"Most free software is covered by licenses that never terminate.
Unfortunately, some important new free software licenses can
terminate at any time, and at the sole discretion of the copyright
holder. Your right to run the software covered by these licenses
could be taken away tomorrow, and you'd have no recourse, no means
to appeal the decision at all."
"IBM has the right to stop you from using their software if they
even think there might be an intellectual property claim, and they
get to define what reasonably available means. Now, I'm not saying
that IBM would use this to trick us - they are sincerely trying to
be members of the free software community. However, people make
contracts so that when managers change, the spirit of the agreement
is still preserved. Software licenses are the only contracts the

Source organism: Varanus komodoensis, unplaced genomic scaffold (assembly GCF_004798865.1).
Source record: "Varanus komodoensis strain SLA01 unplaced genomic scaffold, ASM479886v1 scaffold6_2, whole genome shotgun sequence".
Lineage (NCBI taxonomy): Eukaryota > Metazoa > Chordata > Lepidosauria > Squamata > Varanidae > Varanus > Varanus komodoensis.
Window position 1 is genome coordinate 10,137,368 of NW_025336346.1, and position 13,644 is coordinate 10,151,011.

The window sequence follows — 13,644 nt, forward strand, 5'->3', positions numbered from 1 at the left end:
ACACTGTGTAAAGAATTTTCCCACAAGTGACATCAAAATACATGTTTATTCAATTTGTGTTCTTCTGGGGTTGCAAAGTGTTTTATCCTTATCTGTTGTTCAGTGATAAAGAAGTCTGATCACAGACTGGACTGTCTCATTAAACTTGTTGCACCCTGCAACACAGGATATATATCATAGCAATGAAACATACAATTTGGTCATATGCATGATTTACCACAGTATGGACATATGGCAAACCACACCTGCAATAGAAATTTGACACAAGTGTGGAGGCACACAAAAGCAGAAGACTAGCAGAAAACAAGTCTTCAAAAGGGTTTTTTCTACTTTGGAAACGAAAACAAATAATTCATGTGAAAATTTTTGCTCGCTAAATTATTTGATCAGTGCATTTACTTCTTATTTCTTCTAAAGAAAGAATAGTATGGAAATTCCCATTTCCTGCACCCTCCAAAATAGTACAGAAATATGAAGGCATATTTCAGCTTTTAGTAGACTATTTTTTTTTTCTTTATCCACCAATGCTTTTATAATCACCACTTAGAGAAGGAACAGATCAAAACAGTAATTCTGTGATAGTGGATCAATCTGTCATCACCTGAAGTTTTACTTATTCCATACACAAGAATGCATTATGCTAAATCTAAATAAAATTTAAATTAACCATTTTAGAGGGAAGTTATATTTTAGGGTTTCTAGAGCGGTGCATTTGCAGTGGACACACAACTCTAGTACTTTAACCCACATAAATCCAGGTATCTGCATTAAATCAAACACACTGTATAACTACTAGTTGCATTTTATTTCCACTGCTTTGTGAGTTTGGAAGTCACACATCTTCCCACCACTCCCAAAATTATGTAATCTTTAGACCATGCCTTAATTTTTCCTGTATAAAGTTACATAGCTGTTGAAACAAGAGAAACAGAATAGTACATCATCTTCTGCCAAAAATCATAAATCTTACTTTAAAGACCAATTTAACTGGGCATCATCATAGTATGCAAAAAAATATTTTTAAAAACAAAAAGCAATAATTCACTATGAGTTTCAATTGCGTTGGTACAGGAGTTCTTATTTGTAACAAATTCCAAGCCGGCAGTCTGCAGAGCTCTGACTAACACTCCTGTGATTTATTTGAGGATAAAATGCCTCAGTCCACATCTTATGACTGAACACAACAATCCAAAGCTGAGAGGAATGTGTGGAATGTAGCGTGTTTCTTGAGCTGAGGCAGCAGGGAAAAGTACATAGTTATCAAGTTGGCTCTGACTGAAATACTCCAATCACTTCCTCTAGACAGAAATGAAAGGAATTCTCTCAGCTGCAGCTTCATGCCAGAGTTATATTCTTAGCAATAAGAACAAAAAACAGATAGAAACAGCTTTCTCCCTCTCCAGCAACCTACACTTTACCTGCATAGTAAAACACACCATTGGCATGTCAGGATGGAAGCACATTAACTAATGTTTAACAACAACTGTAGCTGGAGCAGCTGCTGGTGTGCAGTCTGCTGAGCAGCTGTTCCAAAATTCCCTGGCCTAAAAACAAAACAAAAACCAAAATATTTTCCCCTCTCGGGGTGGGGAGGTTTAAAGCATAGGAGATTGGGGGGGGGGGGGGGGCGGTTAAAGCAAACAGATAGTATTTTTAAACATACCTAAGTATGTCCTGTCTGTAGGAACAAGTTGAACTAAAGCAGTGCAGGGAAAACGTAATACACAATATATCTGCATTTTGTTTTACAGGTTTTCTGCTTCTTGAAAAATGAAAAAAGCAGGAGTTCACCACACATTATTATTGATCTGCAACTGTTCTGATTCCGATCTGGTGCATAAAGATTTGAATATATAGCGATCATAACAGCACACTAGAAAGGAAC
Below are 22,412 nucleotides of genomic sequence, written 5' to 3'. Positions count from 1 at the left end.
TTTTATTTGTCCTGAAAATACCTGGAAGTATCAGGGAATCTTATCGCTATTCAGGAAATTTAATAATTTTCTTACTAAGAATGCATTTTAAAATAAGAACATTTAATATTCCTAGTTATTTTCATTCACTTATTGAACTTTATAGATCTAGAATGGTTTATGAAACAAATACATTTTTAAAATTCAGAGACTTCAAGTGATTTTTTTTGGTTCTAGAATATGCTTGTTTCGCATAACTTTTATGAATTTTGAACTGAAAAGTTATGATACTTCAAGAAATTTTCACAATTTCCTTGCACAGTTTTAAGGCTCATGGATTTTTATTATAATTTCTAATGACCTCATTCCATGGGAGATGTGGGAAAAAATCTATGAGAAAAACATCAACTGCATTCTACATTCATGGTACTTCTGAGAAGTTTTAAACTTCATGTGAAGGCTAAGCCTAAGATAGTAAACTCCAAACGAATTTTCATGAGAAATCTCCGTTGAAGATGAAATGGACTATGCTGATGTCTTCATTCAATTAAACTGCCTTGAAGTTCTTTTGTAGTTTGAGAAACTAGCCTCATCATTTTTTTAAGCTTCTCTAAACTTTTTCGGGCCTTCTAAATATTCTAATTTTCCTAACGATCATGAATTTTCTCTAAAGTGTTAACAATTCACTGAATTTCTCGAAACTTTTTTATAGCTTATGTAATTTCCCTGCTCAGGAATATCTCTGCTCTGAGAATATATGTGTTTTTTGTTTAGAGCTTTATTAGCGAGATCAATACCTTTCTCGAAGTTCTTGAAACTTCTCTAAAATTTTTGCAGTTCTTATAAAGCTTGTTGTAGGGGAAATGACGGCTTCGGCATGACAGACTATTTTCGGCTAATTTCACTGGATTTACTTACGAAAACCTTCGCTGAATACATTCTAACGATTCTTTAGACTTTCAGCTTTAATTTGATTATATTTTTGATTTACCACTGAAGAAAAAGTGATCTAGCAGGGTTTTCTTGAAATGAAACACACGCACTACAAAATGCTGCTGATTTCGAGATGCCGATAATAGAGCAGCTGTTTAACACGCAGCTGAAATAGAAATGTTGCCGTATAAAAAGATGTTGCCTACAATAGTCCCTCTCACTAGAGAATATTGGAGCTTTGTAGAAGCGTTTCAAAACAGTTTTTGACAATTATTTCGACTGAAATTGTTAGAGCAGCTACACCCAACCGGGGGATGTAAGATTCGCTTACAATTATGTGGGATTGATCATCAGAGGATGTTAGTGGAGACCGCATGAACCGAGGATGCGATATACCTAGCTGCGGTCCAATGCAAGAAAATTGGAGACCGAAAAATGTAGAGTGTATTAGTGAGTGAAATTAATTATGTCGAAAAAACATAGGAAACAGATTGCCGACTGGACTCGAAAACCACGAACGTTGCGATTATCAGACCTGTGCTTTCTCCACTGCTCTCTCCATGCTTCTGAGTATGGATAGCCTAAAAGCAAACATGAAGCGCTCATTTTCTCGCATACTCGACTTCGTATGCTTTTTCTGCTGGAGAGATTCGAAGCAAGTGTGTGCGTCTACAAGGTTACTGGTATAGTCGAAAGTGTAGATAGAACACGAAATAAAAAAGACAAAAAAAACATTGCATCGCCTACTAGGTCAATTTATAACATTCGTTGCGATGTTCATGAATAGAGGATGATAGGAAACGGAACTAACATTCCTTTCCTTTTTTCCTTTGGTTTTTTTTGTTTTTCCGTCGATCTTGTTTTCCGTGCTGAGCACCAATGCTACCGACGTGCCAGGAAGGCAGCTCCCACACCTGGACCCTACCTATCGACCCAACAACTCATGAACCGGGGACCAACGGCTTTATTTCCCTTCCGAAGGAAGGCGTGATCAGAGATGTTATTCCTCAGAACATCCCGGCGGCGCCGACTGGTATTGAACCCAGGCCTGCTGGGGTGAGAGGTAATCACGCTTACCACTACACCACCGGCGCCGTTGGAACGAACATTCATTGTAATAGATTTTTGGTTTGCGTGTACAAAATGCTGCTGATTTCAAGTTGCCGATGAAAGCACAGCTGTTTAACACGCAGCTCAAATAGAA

free software community has, and we should be careful about
"To paint the worst-case scenario, suppose at some time in the
future, after our current crop of IBM managers have moved on, it
became to IBM's advantage to withdraw Jikes and Secure Mailer. All
they would need is a threat of a possible intellectual property
claim, whether it could ever be enforced or not. They could post a
notice to their web site saying Sorry, but your license is
terminated. Please destroy all of your copies of the software. That
is all the notice they're required to provide. You'd have no right
to continue to distribute or run the software, and any investment
that the free software community had made in improving those
programs would be lost... lost to you, at least. It's possible that
IBM could still use the improvements you'd written. The whole free
software community, however, would be penalized because of some
absurd patent infringement claim. If your business depended on
Jikes or Secure Mailer, you'd be in trouble."
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